"Primary sources are original records created at the time historical events occurred or well after events in the form of memoirs and oral histories. Primary sources may include letters, manuscripts, diaries, journals, newspapers, speeches, interviews, memoirs, documents produced by government agencies such as Congress or the Office of the President, photographs, audio recordings, moving pictures or video recordings, research data, and objects or artifacts such as works of art or ancient roads, buildings, tools, and weapons. These sources serve as the raw material to interpret the past, and when they are used along with previous interpretations by historians, they provide the resources necessary for historical research." (American Library Association, Reference and User Services, History Section)
Original primary source objects are kept by museums, libraries, archives, auction houses, and by private collectors. In the old days you would have to rely on a scholar who consulted those materials to publish them with discussion, or visit the archive or museum yourself. Nowadays many of these items have been photographed or scanned to provide access through digital collections.
You can use OSCAR and other Library catalogs to find books that have published reproductions of primary sources, and you can use online digital collections, repositories, and databases and access them electronically. You just know how to look and where to find the right stuff!
Find a primary source image using keywords from your research topic by searching an online repository linked below, preferably DPLA. Download the image and then upload it to the Padlet.
Use OSCAR, the SCU Library Catalog, to find books that contain primary sources.
These sources often contain contextual information that helps you understand the primary source, and many times also contains essays and other academic secondary source material.
Primary Sources on specific topics are often collected and published as a monograph (a book devoted to one topic). An example of this would be a collection of letters transcribed into text from handwriting, edited, and then published in one book. Books on historic topics can also include primary sources in appendices.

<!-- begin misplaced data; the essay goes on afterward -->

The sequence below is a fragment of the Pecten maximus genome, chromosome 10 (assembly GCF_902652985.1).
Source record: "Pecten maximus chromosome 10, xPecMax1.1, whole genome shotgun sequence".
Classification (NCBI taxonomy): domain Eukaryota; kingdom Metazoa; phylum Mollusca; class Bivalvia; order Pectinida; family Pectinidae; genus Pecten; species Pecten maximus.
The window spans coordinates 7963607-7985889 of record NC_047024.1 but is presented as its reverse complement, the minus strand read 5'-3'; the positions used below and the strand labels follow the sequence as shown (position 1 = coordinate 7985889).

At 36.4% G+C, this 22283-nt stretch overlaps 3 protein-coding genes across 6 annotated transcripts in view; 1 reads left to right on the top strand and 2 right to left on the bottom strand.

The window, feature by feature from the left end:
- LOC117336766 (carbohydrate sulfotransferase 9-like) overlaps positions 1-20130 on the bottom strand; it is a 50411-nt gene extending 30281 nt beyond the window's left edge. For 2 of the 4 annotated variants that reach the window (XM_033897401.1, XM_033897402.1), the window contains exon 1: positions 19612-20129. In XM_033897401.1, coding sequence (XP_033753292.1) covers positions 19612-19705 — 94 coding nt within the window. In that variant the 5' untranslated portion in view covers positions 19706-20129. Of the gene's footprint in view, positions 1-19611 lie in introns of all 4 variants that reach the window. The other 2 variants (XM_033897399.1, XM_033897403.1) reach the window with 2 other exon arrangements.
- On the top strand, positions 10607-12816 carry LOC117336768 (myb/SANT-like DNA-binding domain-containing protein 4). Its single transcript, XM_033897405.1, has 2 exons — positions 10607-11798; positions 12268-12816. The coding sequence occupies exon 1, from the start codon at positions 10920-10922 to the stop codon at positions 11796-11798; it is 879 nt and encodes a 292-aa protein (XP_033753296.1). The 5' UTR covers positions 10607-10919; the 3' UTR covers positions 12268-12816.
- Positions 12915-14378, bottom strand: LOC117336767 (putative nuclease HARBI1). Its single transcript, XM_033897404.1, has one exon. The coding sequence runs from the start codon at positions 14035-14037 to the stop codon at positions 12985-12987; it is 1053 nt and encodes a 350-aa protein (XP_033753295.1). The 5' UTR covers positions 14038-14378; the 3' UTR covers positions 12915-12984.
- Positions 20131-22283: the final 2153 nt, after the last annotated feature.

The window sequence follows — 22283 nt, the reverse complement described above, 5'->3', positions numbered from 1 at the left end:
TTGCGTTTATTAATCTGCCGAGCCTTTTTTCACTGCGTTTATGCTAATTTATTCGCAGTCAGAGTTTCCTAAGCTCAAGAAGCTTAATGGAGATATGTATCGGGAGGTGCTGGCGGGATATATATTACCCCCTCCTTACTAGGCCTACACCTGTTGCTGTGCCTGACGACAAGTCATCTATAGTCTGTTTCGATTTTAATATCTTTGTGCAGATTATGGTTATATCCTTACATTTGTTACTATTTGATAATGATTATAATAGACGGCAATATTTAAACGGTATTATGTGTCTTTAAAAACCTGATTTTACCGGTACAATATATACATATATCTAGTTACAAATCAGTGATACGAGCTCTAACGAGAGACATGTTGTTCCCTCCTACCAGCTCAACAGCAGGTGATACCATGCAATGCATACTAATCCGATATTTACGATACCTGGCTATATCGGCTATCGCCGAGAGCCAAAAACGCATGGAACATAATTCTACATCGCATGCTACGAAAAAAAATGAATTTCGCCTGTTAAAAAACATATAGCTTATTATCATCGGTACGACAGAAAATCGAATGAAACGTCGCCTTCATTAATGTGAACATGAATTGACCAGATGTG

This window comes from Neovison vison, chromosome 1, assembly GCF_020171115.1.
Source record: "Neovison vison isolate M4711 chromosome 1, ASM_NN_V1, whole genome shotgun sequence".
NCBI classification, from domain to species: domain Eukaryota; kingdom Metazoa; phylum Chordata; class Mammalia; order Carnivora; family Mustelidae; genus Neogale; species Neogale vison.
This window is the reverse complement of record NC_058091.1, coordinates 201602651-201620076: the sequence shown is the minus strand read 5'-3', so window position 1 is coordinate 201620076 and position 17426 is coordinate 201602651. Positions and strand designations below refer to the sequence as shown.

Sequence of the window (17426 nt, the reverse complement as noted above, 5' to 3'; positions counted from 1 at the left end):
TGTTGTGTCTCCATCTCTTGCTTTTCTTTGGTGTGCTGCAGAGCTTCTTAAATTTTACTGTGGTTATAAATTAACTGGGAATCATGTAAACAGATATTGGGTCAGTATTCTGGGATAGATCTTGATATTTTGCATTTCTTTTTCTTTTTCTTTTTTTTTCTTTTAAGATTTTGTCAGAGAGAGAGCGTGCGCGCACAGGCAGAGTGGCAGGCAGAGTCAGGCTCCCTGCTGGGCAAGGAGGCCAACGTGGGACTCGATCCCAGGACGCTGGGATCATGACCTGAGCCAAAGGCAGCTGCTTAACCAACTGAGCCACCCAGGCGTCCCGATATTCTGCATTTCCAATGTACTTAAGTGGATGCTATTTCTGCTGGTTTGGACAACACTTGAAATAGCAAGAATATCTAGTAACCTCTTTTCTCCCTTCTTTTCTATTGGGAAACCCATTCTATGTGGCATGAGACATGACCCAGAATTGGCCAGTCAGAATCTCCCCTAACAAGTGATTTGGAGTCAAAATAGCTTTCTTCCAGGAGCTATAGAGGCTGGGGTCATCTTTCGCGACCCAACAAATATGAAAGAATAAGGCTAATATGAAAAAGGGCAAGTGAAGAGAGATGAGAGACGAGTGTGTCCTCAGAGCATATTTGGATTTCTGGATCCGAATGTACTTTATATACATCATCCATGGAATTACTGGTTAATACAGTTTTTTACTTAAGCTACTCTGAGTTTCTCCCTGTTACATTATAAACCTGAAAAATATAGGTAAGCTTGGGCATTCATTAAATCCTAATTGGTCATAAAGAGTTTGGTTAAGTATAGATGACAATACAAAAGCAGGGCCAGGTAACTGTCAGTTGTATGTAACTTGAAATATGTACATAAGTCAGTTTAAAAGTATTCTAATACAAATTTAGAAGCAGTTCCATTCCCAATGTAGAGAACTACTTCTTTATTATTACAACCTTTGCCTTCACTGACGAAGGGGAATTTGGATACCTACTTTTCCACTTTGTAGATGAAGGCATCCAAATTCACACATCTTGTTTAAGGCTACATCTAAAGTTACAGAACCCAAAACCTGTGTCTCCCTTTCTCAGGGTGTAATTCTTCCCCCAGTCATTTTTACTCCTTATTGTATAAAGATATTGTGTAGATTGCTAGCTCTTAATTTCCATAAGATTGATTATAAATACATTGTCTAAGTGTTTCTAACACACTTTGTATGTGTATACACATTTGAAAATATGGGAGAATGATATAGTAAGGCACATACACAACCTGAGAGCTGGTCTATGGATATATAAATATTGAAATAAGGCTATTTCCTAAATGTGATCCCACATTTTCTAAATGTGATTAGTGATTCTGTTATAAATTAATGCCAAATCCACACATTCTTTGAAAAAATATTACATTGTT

To locate primary sources on your topic, an easy way is to search OSCAR, the library catalog, and to add to your search some keywords describing primary sources such as: letters or diaries, or documents, or sources. For example an OSCAR search using the terms gettysburg and letters would bring back over 20 results of print and ebooks that contain letters, including: Letters of a Civil War nurse: Cornelia Hancock, 1863-1865.
Whether you call them digital libraries, digital archives, digital repositories, or digital collections like I do, they are databases of digitized primary sources that you can query from anywhere in the world. Some are aggregators that pull in results from lots of individual libraries, archives, and museums. Some are created and maintained online by specific institutions, for example we have a Santa Clara University Digital Collections.
When searching these more broad general sources, you may need to use more keywords to describe your topic, war, time period, actors, etc.
Here is a non-exhaustive list of general digital collections.
Some collections of digitized primary source material are highly curated based on a topic, historical event, time period, material type, collector's focus, or a combination of more than one of these. These can be great sources if you find the right digital collection for your topic.
For example, if you are researching the Spanish Civil War, you wouldn't want to use the Oxford African American Studies Center—even DPLA could be too broad. A very good digital library to use would be the Spanish Civil War Collection coming from UC San Diego.
If you can't find an appropriate repository from the list below, do a google search for the name of your war or conflict with the term "digital library" or "digital collection."
Many primary sources have been digitized and made available on the web. You have to be careful, though, because often the source of the document is not provided -- especially if you found it through a Google search. You need to evaluate each web site carefully to determine if it is reliable. Primary sources available from university/college archives or government archives are the best.
Below are some primary source repositories that aggregate the digital collections of many libraries and archives, or provide many digital collections on different topics and themes through one institution's database. You will use different search strategies based on the scope of each repository or digital collection database you search.
Additionally, you can just add the words "primary sources" to your search to locate such documents on the Internet, but this is when you'll have to be very discerning.
Some of these are available through the SCU Library subscription, and some are open on the web.
There is a great deal of historical information in government documents and you often need them as primary sources for your research. You can locate government documents in OSCAR, or, most easily, at GovInfo.gov.
The following database and online resources are also useful to locate government documents:
ProQuest Congressionnal Publications
Congressional Publications; bills, laws and regulations; legislative histories; hearings and more.
If you have trouble locating government documents on your topic, please consult Sophia Neuhaus, Government Documents librarian, at email@example.com. For more information about government documents, consult the research guide on congressional publications.